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Trump may slap tariffs on iPhones: Report

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If negotiations are unsuccessful, he will put tariffs on rest of China imports

WASHINGTON US President Donald Trump said on Monday he expected to move ahead with raising tariffs on US$200 billion (S$275 billion) in Chinese imports to 25 per cent from the current 10 per cent.

In an interview with the Wall Street Journal ahead of his meeting with Chinese President Xi Jinping in Argentina at the weekend, he said it was "highly unlikely" he would accept China's request to hold off on the increase, due to take effect on Jan 1.

"The only deal would be China has to open up their country to competition from the United States," Mr Trump told the Journal.

"As far as other countries are concerned, that's up to them."

Mr Trump, who is due to meet Mr Xi on the sidelines of the G-20 summit in Buenos Aires, said if negotiations are unsuccessful, he will also put tariffs on the rest of Chinese imports.

"If we don't make a deal, then I'm going to put the US$267 billion additional on" at a tariff rate of either 10 per cent or 25 per cent, Mr Trump told the Journal.

A Chinese official told reporters last week that the two leaders would look to set guidelines for future talks.

"The main issue is how to settle down the trade war," the official said on condition of anonymity. "I am conservatively optimistic that can be done."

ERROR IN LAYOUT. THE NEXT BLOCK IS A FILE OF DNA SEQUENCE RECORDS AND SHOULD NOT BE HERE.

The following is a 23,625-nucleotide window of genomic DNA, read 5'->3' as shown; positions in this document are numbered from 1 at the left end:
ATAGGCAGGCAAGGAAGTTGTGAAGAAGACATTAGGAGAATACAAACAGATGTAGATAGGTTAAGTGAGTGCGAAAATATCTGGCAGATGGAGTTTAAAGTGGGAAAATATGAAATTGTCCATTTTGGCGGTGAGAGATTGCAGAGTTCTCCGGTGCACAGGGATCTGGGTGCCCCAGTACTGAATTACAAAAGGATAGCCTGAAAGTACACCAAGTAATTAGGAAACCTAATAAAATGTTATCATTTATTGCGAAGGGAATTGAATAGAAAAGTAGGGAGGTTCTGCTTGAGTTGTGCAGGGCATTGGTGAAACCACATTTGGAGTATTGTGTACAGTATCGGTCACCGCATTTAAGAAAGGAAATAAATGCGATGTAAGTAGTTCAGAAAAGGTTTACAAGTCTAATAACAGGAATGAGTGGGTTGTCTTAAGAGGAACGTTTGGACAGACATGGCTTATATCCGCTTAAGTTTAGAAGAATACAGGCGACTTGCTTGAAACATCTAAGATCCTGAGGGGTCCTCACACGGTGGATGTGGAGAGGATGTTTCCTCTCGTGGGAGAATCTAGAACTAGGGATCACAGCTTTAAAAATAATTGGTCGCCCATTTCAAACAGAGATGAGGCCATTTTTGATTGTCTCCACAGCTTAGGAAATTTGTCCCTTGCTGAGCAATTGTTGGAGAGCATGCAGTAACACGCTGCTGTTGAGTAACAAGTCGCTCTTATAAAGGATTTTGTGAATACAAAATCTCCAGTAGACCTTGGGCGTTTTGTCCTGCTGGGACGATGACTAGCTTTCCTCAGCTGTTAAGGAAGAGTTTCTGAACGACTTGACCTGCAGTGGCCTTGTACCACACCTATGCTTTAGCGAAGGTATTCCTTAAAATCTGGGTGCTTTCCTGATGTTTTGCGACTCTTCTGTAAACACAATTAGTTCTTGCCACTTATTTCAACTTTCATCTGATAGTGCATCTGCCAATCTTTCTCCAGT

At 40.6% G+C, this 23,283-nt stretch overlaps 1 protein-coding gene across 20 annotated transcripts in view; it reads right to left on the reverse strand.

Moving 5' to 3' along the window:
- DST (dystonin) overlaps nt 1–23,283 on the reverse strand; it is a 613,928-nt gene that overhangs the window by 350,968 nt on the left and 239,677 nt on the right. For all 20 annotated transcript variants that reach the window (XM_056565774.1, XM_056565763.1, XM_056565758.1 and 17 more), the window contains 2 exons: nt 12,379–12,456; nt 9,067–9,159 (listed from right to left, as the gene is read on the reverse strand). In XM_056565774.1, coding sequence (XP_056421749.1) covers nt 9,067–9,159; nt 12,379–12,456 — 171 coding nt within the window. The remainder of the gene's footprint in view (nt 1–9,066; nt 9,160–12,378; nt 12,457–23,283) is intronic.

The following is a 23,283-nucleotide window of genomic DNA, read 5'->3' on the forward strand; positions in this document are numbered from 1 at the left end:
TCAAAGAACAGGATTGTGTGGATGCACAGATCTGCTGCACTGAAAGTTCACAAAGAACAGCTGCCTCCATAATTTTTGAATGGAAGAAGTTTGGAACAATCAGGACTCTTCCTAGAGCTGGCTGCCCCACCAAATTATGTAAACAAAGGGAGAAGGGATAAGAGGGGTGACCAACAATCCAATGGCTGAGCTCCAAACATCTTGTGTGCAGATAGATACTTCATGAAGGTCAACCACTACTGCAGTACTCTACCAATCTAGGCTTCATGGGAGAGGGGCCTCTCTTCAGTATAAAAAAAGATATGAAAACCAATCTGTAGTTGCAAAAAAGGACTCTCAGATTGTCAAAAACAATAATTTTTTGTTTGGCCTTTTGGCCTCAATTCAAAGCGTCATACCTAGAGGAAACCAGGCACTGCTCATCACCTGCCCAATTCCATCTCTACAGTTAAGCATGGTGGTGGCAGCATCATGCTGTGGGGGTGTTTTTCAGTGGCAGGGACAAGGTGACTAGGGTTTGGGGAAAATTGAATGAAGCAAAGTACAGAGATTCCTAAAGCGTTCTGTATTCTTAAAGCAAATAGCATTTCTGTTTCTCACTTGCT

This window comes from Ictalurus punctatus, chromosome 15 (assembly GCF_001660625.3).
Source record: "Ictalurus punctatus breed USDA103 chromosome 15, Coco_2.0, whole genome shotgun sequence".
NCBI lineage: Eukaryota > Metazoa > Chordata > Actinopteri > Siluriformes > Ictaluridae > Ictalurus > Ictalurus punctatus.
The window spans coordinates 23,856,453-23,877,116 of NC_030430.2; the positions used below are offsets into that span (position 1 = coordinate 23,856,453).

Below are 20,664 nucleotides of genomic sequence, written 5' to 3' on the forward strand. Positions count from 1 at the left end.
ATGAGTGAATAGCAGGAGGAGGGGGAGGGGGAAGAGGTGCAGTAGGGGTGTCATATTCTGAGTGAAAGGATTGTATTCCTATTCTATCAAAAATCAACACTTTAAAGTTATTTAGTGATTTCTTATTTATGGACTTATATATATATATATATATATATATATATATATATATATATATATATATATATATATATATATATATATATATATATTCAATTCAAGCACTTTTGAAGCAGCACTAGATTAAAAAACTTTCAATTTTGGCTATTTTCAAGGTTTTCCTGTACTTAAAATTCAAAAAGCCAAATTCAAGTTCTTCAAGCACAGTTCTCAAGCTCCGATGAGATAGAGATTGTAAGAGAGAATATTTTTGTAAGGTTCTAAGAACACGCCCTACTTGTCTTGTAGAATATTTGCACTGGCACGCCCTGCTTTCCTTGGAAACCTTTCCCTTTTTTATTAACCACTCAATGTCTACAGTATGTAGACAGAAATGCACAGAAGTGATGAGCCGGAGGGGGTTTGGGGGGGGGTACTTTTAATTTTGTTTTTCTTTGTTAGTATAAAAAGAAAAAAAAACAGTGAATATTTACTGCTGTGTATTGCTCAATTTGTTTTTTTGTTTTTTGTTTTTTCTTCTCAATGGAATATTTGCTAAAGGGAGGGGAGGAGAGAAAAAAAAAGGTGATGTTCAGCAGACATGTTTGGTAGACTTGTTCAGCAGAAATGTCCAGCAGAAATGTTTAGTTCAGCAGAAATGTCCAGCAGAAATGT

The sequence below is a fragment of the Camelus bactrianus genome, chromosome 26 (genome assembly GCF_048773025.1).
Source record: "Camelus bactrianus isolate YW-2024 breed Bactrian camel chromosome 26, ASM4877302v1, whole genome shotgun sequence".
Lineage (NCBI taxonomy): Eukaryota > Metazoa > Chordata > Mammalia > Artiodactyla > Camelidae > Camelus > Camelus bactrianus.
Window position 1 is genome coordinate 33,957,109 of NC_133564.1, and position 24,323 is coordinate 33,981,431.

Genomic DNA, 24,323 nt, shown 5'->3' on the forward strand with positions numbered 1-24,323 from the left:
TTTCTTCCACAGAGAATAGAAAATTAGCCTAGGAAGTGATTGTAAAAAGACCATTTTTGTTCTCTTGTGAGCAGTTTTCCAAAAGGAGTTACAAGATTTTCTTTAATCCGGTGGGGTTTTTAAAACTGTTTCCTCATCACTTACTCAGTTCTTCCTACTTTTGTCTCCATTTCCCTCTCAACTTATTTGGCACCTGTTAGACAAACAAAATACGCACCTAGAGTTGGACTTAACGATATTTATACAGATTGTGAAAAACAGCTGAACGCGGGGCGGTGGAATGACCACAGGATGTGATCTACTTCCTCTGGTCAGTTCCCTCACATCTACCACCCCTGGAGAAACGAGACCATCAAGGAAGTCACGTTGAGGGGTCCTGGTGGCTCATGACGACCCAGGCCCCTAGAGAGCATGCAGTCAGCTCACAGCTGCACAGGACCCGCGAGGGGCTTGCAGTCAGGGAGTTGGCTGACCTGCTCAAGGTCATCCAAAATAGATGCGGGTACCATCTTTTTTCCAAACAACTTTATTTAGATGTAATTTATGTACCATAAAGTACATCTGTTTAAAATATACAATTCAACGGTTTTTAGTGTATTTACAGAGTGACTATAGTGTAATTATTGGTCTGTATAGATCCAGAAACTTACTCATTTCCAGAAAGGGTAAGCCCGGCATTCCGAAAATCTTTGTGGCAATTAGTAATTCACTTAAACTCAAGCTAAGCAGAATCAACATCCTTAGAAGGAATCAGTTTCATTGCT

Mr Trump said the next round of tariffs could also be placed on laptops and Apple's iPhones imported from China, which are part of that US$267 billion list of goods not yet hit by tariffs.

Cell phones and computers, among China's biggest exports to the US, have thus far been spared as the administration has sought to minimise the impact on US consumers.

"Maybe. Depends on what the rate is," Mr Trump said, referring to the possibility of tariffs on mobile phones and laptops, according to the Journal.

"I mean, I can make it 10 percent, and people could stand that very easily."

Shares in Apple fell in after-hours trading after the interview was published.

Apple chief executive Tim Cook has personally pressed the issue of tariffs with Mr Trump, telling him that while there are valid concerns about US-China trade relations, tariffs are not the best way to resolve them.

Despite using contract manufacturers to make most of its products overseas, Apple has also sought to emphasise its contribution to the US economy, saying it plans to spend about US$55 billion this year with its US-based suppliers. - REUTERS

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